NIIMBL is seeking to enhance its membership base at all levels and welcomes requests for information about its mission, programs, and long-term goals. We envision a future in which NIIMBL will be viewed by industry as an essential partner in the continued innovation cycle needed the meet the challenges of this evolving industry, including the development of the best-trained personnel for biomanufacturing. We also strive to position NIIMBL as the preferred site for exchange of ideas, perspectives, and guidance on regulatory issues and as a central repository of information on potential partners that can provide much-needed expertise, infrastructure, equipment, and personnel for technology and regulatory advances.

Acknowledgment
This work was performed under financial assistance award 70NANB17H002 from the U.S. Department of Commerce, National Institute of Standards and Technology.

Reference
1
Biopharmaceutical Spotlight: The Biopharmaceutical Industry in the United States. SelectUSA; www.selectusa.gov/pharmaceutical-and-biotech-industries-united-states.

Kelvin H. Lee, KHL@udel.edu, is the director of NIIMBL and Gore Professor of chemical and biomolecular engineering at the University of Delaware; Stacy Springs, ssprings@mit.edu, is the associate director of NIIMBL and executive director of the Biomanufacturing (BioMAN) program at the Massachusetts Institute of Technology; Ruben G. Carbonell, rgcarbon@ncsu.edu, is the CTO for NIIMBL, a professor of chemical and biomolecular engineering at NC State University, and director (on leave) of the Biomanufacturing Training and Education Center (BTEC).

Training for Competence, Not Just Compliance by Ben Locwin
In an interview with his colleague and industry member, Scott Endicott (vice president, Med Tech division, at Ancillare LP, a global clinical trial supply chain logistics company), Ben Locwin asked for insights on current approaches to training in the biopharmaceutical industry. Endicott was formerly part of New Jersey’s Bio Manufacturing Extension Partnership (NJMEP). He suggested that applications of learning/ training management in the bioindustry are lagging for the following main reasons:

  • Lack of rationalized planning of training management and how that spend relates against organizational goals and objectives
  • A focus on broad-based “compliance” first rather than on a risk-based plan to address the most important items
  • Using failure modes and the subsequent reactionary response as a primary driver for new training courses rather than conducting proper needs assessments and building an evidence-based plan
  • Lack of program integration into the business and its critical metrics, especially quality.
Locwin explains that the first point is resource- and spend-directed, and this is where the determination is made whether to fund training programs in an upcoming year (or quarter, and so on.). The three subsequent bullet points all are closely related to salient strategic planning: If training programs are created as reactionary responses, that necessarily means they were planned without forethought and therefore as knee-jerk reactions to a primary motive force (often a significant process deviation, CAPA, and/or regulatory agency observation or threat of action).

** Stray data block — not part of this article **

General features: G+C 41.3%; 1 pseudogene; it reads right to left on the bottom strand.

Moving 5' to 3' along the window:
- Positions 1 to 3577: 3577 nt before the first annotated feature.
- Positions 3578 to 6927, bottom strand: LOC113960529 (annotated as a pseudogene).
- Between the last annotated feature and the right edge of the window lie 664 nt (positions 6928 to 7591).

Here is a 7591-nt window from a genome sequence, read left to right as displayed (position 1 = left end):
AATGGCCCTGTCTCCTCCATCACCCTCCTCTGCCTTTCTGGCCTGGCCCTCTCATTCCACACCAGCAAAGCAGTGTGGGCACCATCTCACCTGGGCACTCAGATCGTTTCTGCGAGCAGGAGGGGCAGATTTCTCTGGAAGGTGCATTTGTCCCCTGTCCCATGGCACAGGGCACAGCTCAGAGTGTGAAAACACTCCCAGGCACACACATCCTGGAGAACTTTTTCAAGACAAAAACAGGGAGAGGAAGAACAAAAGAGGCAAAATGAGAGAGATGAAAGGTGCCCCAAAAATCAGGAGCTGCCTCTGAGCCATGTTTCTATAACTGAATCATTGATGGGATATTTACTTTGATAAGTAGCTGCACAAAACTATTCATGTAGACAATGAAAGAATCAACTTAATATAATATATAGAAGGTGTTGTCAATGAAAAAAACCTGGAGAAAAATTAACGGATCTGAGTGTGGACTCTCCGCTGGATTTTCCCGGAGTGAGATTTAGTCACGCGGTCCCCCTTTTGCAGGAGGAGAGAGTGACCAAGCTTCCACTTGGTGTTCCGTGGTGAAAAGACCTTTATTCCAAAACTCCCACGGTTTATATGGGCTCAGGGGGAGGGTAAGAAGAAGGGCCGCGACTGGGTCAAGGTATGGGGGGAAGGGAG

Assuming that an entire training function hasn’t been assembled simply to address adverse events and that there is indeed a modicum of planning behind it, ensuring proper training in gap analyses and needs assessments allows proactive training to offset potential future business risks. The greater the potential risks there are within your company’s risk registry, the more emphasis you should place on ensuring that your business is protecting itself from them.
Being accountable from the perspective of training, developing relevant metrics to demonstrate performance of the available programs is the way to ensure that a training function is “doing what it’s intending to do.” Too often, business metrics are just “wallpaper” that many people don’t read or react to. And this is often the case with training metrics: Measures such as saturation rate (number of employees “trained” at something) and training dollars spent per employee are commonly seen training-level metrics that allow training departments to purvey a set of bar charts and time series plots to paste next to top-level business operations performance. But such measures are spurious, and often are tenuously (if at all) connected to a measure of the actual competence of the employees who have been trained for particular tasks. Time would be spent much better in improving how training is being conducted and also on conducting root-cause analyses to determine why a particular failure actually occurred.
Ben Locwin, PhD, MBA, is president of Healthcare Science Advisors and an executive director for Hoffmann-La Roche; ben.locwin@healthcarescienceadvisors.com.